Part of the 2022 four-part series "Ode to Female Artists"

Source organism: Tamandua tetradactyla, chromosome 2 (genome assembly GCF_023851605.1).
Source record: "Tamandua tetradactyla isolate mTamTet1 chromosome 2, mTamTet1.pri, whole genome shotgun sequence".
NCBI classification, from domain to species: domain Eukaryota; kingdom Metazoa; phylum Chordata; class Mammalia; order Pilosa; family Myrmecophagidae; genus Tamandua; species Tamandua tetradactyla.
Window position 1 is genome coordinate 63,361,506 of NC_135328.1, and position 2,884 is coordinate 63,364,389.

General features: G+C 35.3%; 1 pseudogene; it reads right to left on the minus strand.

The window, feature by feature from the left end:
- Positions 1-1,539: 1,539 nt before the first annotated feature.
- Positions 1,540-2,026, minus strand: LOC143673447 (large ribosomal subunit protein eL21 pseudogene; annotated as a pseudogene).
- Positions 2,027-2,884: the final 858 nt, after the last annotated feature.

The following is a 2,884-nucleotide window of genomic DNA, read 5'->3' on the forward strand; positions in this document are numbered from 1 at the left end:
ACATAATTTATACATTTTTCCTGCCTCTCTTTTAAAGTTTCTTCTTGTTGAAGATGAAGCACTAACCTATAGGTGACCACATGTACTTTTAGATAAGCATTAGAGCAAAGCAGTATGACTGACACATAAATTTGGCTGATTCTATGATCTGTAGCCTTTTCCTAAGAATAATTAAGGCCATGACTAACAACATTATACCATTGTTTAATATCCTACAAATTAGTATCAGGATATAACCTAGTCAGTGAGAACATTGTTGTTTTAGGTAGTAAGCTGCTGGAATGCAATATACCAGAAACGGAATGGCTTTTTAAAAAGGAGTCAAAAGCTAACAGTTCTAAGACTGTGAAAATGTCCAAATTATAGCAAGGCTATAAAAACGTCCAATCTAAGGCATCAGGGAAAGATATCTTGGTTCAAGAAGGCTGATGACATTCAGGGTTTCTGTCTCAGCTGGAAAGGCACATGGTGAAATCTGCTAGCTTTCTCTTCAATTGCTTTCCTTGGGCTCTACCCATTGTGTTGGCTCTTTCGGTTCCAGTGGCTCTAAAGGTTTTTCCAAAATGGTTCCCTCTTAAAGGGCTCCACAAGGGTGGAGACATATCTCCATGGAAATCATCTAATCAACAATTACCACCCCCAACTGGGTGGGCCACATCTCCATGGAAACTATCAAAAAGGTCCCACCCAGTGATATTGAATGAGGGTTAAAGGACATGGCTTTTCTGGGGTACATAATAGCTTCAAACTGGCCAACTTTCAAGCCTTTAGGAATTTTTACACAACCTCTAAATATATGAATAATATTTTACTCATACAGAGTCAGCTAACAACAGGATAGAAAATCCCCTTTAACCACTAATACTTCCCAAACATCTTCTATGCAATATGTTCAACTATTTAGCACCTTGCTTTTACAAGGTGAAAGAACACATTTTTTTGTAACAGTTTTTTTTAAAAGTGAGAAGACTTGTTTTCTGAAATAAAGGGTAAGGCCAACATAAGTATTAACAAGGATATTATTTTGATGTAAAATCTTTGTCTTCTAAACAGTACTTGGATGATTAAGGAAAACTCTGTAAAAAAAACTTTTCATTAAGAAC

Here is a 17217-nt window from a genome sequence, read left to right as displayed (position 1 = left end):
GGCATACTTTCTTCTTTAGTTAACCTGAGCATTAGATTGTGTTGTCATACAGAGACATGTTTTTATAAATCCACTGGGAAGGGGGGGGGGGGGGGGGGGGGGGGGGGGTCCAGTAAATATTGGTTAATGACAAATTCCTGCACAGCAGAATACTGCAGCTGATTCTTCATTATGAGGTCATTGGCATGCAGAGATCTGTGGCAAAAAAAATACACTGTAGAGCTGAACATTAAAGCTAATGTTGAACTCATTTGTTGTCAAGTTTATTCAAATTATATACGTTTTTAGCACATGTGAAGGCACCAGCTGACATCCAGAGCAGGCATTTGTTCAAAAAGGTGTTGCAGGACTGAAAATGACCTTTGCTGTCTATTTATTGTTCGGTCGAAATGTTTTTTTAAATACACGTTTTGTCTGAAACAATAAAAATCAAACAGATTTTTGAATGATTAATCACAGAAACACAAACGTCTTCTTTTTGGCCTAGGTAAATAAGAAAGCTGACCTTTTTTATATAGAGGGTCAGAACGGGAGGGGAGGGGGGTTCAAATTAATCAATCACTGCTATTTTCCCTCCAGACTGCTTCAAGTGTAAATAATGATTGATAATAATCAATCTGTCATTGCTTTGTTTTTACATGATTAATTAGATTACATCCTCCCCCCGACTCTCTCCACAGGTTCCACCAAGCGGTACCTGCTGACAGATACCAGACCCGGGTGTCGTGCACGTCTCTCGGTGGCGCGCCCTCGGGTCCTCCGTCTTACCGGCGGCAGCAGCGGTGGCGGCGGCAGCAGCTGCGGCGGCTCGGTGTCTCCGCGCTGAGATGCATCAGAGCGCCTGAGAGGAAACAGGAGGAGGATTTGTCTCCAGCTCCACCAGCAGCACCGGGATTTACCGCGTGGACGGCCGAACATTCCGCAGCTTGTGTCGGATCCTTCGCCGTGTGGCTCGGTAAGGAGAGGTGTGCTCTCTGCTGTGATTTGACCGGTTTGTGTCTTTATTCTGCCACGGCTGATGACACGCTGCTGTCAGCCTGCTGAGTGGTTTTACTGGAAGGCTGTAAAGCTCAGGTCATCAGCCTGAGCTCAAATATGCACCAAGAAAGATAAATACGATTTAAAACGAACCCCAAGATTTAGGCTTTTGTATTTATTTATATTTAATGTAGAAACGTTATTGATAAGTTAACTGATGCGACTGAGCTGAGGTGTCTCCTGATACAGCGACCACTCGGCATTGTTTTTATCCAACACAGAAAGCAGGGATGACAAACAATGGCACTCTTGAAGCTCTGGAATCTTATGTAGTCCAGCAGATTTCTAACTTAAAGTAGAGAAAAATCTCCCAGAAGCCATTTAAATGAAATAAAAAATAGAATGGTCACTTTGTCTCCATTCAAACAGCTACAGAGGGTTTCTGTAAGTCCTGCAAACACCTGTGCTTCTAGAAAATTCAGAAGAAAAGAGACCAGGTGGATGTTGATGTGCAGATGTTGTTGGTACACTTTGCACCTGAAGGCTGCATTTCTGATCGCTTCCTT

Wallpiece tribute to Sophie Täuber-Arp. Sophie Henriette Gertrud Taeuber-Arp (1889 – 1943) was a Swiss artist, painter, sculptor, textile designer, furniture and interior designer, architect, and dancer. Born in 1889 in Davos, and raised in Trogen, Switzerland, she attended a trade school in St. Gallen and, later, art schools in Germany, before moving back to Switzerland during the First World War. At an exhibition in 1915, she met for the first time the German-French artist Hans-Jean Arp, whom she married shortly after. It was during these years that they became associated with the Dada movement, which emerged in 1916, and Taeuber-Arp's most famous works – Dada Head (Tête Dada; 1920) – date from these years. They moved to France in 1926, where they stayed until the invasion of France during the Second World War, at the event of which they went back to Switzerland. In 1943, she died in an accident with a leaking gas stove. Despite being overlooked since her death, she is considered one of the most important artists of concrete art and geometric abstraction of the 20th century.